Amid said the unveiling of the Inner Wheel Garden Plaque marked a realisation of the theme “Leave a Lasting Legacy”, where the plaque serves as a permanent record of Inner Wheel’s legacy since 1961 at this historical site.

According to her, DBKK has done an excellent job in maintaining the garden with a lot of creativity.

“We understand that they have planted Bauhinia Kockiana that will soon transform the outlook of this garden.”

After the formalities were over, Joannes, accompanied by Ho, who is also a past International Inner Wheel Board Director, led the Heritage Walk along Australia Place to the Jesselton Hotel, one of the oldest hotels in the State Capital. Preceding them was the Sabah Museum’s tagunggak group comprising gong and drum beaters.

The entourage adjourned to the hotel’s Bayu Restaurant for the IIW Day celebration where Ho recited the Candle of Friendship Poem, followed by the traditional lighting of the Candle by Rokiah Staun, who is the National Representative (2017-2018) of Inner Wheel Districts 330 & 331.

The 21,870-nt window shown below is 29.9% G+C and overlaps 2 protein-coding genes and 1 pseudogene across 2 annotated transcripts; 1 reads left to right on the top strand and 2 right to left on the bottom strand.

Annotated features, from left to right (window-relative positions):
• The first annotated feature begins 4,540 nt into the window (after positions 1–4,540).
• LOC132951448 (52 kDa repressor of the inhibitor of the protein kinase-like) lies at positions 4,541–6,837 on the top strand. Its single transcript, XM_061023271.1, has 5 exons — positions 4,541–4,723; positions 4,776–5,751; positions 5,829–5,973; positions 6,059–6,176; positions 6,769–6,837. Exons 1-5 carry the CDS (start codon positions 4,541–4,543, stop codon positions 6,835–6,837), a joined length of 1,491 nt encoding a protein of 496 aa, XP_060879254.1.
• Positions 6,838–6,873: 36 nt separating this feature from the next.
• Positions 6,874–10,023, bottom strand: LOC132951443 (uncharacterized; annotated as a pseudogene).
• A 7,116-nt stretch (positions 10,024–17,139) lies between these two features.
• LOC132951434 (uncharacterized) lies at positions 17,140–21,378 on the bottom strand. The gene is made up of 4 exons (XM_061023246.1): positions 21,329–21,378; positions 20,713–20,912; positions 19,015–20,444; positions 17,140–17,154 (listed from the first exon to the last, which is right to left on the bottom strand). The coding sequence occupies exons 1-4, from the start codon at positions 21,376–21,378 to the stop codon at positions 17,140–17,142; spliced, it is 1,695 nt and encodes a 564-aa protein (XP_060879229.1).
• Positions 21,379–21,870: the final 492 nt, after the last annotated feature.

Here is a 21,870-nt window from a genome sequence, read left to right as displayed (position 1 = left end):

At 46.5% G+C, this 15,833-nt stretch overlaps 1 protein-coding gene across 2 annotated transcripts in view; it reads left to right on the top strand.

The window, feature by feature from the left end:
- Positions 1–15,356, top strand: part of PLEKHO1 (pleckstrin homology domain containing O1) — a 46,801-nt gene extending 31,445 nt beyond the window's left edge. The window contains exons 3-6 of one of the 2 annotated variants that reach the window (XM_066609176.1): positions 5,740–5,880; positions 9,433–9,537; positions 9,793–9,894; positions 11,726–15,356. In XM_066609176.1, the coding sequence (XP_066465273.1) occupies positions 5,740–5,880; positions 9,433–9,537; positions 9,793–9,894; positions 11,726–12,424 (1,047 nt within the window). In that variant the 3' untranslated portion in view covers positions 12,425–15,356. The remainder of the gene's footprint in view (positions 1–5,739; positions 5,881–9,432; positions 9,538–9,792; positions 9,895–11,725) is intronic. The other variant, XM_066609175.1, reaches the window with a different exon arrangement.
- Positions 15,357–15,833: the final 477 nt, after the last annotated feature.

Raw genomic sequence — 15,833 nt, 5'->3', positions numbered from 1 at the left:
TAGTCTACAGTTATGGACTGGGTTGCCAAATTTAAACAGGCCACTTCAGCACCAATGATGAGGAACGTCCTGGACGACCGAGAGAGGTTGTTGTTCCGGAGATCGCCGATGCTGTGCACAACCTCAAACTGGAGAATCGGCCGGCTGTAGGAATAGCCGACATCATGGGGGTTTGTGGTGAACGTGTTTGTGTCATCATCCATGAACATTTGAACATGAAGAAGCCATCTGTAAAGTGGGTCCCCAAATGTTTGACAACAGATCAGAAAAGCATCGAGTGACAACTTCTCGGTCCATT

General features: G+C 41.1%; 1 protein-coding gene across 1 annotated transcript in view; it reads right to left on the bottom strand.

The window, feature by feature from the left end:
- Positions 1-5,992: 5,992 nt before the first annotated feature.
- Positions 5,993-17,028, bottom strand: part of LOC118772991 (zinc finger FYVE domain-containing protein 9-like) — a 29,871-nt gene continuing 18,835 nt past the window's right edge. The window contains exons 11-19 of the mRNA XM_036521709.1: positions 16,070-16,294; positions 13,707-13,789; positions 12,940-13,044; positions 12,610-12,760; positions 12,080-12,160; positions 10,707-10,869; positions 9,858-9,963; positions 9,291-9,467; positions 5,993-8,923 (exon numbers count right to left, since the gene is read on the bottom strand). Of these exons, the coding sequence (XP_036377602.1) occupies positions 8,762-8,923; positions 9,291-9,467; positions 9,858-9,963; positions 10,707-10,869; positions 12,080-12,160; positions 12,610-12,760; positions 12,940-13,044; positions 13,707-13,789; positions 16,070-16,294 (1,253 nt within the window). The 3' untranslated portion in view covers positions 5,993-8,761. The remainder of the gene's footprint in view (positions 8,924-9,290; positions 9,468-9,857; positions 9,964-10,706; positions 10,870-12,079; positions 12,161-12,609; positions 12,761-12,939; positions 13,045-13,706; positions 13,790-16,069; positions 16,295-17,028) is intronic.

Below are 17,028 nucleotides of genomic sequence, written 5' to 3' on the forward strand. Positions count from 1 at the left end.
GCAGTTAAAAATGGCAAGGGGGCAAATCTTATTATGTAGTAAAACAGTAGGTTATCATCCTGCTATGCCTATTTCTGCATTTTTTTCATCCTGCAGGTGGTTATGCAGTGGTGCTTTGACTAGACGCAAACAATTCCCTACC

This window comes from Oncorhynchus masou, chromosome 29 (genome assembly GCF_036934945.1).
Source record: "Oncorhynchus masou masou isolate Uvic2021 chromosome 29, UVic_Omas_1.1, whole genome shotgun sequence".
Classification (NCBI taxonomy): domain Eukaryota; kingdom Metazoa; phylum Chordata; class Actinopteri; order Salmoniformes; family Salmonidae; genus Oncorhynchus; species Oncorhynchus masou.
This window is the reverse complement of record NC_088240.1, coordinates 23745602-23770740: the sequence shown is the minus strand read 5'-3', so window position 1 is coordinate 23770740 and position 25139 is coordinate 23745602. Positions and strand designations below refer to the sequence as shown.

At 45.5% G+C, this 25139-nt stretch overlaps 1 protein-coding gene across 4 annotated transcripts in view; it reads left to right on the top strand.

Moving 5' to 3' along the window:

Fellowship prevailed after the cake-cutting ceremony to mark the auspicious occasion.

In her vote of thanks, Organising Chairperson Datin Tengku Adlina Tengku Adlin described the day as the biggest in the history of IWCKK. “An event like this cannot happen overnight. It requires planning and a bird’s eye for details, and we have been fortunate enough to be backed by the involvement of DBKK and Sabah State Museum,” she said. Rokiah then extinguished the Candle of Friendship. – Mary Chin